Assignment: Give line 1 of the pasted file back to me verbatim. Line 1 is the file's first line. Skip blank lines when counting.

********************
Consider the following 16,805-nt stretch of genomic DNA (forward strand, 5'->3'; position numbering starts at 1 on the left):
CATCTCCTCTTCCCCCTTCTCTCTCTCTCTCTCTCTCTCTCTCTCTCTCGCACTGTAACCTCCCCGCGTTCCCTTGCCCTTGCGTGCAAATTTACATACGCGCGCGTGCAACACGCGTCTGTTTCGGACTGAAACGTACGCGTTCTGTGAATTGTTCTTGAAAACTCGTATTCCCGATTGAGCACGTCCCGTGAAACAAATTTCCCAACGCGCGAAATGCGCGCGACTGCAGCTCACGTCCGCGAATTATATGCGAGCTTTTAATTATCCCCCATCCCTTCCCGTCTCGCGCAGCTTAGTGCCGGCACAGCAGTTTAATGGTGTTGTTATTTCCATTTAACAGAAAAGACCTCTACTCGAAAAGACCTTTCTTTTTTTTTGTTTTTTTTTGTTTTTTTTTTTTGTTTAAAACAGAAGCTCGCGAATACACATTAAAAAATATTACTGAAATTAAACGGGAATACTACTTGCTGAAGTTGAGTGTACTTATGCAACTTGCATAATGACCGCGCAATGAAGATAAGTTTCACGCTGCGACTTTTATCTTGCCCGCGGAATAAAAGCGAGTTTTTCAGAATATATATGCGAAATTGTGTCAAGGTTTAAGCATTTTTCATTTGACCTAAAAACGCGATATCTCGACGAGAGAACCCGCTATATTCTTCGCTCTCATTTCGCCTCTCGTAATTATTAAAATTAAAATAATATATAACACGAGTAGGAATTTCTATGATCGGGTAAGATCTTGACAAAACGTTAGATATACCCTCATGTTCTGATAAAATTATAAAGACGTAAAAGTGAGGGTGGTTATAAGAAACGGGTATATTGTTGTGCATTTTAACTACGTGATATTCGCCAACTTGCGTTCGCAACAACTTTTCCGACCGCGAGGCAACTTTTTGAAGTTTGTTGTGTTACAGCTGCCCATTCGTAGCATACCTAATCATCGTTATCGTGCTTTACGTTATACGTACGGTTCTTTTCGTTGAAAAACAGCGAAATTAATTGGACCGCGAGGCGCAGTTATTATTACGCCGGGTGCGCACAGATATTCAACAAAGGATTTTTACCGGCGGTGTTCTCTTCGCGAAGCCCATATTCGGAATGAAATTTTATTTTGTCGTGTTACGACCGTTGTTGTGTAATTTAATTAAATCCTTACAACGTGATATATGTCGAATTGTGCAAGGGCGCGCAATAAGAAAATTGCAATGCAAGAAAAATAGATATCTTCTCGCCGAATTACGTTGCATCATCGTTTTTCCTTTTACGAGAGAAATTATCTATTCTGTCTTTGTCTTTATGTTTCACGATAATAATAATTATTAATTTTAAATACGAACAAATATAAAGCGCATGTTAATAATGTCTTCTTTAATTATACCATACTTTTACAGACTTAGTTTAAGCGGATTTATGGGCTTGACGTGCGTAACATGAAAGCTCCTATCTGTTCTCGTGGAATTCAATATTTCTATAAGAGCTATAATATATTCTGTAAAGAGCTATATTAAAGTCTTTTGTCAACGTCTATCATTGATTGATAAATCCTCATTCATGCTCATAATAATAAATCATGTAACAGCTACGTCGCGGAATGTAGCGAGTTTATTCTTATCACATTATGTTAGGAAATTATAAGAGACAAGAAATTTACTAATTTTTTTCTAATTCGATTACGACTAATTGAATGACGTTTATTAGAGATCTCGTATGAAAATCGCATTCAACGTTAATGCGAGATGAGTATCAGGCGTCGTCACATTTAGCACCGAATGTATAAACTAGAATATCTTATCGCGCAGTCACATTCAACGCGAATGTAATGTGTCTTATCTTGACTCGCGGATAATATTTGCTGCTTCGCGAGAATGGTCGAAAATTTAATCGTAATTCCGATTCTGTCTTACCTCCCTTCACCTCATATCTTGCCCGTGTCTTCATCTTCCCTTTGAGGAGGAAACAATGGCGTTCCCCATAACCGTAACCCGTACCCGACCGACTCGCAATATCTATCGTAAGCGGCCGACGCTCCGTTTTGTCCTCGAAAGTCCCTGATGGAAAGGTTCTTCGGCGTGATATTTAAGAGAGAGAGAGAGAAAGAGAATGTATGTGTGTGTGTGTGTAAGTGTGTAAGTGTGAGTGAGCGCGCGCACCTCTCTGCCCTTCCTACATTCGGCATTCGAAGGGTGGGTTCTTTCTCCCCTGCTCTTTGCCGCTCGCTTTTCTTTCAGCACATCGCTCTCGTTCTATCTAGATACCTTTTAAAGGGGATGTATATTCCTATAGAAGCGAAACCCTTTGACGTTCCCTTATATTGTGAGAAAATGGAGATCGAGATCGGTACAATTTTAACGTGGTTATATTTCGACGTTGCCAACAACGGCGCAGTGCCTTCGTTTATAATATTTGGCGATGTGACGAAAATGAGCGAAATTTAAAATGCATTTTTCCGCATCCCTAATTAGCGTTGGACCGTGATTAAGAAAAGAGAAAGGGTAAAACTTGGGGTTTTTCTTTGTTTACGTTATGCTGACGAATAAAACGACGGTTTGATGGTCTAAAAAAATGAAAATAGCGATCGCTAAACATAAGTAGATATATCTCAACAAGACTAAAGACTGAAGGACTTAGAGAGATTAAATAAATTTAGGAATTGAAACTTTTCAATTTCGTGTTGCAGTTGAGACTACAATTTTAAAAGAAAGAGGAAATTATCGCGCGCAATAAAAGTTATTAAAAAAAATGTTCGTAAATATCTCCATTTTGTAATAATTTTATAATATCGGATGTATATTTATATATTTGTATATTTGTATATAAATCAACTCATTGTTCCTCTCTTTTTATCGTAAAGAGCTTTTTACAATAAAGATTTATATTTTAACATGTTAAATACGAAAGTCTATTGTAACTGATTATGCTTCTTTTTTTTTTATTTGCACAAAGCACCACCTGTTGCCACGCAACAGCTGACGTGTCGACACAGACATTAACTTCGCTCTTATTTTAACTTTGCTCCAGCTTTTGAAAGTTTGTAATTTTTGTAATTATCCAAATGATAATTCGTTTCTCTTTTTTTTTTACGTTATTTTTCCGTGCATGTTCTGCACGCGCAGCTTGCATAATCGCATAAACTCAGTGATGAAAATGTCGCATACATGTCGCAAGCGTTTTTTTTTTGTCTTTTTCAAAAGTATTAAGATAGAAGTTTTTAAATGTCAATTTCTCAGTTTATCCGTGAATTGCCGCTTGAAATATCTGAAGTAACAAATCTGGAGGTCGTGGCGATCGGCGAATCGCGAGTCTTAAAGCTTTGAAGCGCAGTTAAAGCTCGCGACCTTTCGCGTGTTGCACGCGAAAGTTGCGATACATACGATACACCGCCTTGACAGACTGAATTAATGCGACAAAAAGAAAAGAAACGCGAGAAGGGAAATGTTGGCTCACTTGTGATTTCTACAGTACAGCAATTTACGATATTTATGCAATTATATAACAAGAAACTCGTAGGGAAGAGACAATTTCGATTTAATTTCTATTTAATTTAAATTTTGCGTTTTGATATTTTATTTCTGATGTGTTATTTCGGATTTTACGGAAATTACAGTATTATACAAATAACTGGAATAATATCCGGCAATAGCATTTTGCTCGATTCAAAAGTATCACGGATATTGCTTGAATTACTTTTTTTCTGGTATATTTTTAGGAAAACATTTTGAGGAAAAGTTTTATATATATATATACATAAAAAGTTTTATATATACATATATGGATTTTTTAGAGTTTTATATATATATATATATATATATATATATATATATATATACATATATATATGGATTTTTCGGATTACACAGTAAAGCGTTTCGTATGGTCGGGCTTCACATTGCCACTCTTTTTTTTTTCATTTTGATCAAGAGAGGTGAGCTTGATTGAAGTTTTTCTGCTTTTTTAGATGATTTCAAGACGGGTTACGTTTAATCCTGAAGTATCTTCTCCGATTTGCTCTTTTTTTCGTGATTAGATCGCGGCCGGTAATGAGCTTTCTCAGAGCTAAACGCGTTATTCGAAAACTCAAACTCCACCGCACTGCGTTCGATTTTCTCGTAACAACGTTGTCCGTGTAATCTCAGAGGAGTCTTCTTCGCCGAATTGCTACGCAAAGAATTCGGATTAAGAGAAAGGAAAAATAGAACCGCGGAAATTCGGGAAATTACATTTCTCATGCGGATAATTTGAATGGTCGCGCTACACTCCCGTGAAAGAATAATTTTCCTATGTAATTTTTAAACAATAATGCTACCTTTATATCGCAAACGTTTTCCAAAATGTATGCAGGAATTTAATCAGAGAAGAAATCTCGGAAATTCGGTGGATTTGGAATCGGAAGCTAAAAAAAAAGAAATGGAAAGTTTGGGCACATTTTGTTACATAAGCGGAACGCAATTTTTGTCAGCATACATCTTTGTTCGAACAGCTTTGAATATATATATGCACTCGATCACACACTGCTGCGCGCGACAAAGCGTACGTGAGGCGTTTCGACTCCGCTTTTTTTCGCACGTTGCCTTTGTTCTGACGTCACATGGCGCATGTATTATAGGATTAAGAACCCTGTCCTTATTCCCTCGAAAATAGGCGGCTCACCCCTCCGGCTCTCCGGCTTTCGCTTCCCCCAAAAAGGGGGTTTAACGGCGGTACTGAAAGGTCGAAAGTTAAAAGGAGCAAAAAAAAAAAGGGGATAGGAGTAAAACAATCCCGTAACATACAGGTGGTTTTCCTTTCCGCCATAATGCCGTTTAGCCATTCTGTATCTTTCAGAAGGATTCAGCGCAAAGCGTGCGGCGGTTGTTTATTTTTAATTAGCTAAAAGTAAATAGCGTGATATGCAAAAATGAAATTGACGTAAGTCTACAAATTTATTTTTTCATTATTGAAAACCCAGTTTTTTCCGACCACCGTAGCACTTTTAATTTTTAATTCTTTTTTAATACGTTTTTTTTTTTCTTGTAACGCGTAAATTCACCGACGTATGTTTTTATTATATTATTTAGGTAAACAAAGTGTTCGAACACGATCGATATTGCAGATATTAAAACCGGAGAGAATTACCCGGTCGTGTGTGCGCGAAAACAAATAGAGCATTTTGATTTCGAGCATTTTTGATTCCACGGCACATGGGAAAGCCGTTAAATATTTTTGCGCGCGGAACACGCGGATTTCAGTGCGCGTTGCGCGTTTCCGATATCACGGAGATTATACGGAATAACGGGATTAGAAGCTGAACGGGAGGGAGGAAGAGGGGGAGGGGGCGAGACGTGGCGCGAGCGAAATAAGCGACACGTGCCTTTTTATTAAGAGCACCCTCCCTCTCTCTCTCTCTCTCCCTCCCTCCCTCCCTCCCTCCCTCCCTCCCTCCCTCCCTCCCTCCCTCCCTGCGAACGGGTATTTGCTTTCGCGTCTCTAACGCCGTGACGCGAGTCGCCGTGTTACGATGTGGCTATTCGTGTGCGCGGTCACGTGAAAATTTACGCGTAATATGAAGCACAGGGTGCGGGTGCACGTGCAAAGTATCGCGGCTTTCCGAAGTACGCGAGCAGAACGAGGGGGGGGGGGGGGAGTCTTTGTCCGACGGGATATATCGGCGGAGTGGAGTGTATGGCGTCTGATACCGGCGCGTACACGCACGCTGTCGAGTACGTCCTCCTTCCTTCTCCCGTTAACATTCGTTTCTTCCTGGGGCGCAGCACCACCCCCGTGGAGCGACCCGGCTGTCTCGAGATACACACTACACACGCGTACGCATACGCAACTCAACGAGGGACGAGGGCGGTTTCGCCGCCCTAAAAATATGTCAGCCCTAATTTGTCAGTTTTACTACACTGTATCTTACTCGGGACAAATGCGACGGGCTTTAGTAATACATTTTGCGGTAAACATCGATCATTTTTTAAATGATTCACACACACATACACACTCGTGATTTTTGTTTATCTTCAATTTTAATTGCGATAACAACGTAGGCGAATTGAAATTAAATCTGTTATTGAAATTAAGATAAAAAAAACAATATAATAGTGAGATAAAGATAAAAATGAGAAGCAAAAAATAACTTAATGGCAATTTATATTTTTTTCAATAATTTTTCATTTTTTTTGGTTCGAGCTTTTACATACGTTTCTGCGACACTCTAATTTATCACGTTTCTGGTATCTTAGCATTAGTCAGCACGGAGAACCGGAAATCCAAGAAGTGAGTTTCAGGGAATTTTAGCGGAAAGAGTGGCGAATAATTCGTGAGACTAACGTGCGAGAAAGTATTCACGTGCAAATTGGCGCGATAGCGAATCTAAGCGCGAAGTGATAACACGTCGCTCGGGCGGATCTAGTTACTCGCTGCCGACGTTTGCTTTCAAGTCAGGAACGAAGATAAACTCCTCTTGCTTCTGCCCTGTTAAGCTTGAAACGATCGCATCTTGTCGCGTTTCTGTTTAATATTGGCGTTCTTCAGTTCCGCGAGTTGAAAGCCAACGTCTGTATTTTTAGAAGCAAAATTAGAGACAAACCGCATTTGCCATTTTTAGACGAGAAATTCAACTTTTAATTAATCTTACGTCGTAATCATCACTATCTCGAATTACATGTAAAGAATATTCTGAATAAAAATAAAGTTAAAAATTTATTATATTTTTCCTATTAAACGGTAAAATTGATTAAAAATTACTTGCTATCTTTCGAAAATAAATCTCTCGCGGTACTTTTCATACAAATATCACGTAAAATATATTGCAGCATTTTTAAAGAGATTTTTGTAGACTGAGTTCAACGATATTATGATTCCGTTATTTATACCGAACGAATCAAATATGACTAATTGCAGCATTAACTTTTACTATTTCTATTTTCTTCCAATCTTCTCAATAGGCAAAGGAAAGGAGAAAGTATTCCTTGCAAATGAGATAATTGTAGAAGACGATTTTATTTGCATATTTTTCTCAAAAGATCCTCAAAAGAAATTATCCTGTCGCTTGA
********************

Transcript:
Consider the following 16,805-nt stretch of genomic DNA (forward strand, 5'->3'; position numbering starts at 1 on the left):